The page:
Your lawyer will fight to refute these claims or to show that any mistake you did make was minor and had little or nothing to do with the actual crash.
To this end, we will collect evidence in the following ways:
- We’ll talk to witnesses. Our investigative team will canvas the area near the accident site, talking to people who live or work there. This sometimes allows us to find additional witnesses.
- We’ll review the police report with you to learn if anything is noted incorrectly. In many cases, the responding officer doesn’t have much information to work with when filing a report and does their best with limited evidence. Sometimes we’re able to identify inaccuracies and refute them.
- We search for photos or videos of the crash. Frequently we find footage on traffic cameras, security cameras, doorbell cameras, or dashcams. Sometimes witnesses have photos as well. However, we’re more likely to find this evidence shortly after the crash, before it gets erased, so we encourage you to call a lawyer as soon as possible.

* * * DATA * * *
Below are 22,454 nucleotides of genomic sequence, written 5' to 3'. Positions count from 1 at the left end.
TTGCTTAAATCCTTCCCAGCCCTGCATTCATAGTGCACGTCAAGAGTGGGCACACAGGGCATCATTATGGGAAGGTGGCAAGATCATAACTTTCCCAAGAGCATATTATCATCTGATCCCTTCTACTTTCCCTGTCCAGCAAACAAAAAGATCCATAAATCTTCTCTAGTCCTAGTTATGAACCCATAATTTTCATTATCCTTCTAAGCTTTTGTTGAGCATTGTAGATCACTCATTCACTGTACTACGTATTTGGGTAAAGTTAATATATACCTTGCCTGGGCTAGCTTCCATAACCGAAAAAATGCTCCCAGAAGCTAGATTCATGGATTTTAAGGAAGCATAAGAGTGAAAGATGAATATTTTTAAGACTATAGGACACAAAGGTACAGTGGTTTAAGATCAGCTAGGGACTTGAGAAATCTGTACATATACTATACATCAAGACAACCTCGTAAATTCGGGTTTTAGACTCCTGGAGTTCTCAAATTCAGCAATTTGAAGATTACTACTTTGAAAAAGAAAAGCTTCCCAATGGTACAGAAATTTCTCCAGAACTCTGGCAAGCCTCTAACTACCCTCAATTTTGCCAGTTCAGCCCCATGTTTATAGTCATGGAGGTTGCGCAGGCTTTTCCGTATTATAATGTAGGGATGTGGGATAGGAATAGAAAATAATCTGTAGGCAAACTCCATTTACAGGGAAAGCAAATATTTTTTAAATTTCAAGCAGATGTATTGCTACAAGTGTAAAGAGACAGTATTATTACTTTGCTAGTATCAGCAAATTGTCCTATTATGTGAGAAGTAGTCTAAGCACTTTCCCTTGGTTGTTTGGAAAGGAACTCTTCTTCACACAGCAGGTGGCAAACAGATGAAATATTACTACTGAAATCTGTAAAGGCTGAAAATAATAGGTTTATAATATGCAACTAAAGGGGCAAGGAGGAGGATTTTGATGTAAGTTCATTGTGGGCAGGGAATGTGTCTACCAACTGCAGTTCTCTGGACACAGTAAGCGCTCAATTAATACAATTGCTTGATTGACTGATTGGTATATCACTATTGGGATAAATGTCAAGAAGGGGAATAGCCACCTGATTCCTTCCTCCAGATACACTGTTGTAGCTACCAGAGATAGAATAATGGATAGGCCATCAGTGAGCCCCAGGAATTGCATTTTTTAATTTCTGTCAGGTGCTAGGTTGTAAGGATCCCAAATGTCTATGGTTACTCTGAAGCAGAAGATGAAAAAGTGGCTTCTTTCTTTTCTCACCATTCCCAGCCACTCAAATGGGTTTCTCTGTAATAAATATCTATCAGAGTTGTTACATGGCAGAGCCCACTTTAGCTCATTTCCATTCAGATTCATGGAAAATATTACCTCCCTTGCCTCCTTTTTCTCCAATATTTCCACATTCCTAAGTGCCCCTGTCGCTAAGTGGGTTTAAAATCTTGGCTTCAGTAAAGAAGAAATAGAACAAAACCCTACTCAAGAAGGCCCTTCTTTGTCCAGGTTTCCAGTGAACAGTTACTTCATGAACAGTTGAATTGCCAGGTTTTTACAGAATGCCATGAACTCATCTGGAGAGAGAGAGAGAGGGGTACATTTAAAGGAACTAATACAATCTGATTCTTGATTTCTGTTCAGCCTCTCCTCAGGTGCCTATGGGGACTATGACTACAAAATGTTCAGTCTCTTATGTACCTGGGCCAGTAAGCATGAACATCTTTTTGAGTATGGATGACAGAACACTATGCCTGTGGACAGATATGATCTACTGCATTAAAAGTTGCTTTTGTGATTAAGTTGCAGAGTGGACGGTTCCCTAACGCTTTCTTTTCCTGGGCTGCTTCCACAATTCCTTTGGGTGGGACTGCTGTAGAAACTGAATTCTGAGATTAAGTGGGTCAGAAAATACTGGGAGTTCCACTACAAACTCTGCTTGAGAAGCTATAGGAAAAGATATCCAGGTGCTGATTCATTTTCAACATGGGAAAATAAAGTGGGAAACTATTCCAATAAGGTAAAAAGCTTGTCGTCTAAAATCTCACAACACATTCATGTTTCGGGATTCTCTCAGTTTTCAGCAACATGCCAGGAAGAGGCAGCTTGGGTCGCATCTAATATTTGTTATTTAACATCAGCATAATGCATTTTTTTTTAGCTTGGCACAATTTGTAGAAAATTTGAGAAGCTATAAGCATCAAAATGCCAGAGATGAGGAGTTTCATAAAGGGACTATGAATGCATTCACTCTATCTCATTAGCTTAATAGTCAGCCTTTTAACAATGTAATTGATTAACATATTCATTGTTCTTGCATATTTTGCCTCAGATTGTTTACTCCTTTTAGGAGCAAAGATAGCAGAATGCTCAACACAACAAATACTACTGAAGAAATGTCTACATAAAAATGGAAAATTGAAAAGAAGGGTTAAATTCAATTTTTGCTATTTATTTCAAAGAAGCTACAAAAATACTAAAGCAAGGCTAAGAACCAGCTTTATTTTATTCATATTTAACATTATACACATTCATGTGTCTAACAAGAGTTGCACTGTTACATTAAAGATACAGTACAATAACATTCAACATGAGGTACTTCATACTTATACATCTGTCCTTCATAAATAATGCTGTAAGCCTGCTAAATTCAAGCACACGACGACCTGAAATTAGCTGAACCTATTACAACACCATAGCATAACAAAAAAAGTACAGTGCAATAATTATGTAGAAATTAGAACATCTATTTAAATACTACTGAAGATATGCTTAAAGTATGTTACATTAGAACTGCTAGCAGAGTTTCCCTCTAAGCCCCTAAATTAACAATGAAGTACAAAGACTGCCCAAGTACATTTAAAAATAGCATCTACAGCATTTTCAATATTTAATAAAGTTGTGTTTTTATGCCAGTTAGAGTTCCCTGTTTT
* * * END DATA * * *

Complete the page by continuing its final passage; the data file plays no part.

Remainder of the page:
- We request electronic evidence, like an event data recording (EDR) of the accident. The EDR is installed in almost all modern vehicles made in the US and records information about an “event” such as a crash. This might tell us how fast each vehicle was moving, what direction it was headed, and if the driver made any moves like changing direction or speed.
Get Help From a Breckenridge Truck Accident Law Firm Today
With the trucking and insurance companies working hard to keep you from the compensation you deserve, you need help from an experienced Breckenridge truck accident lawyer. Please contact the Olson Law Firm at (720) 730-4325 for a free consultation about your case.
We’re always available to answer your questions, explain your options, and fight for your rights to compensation after a serious accident.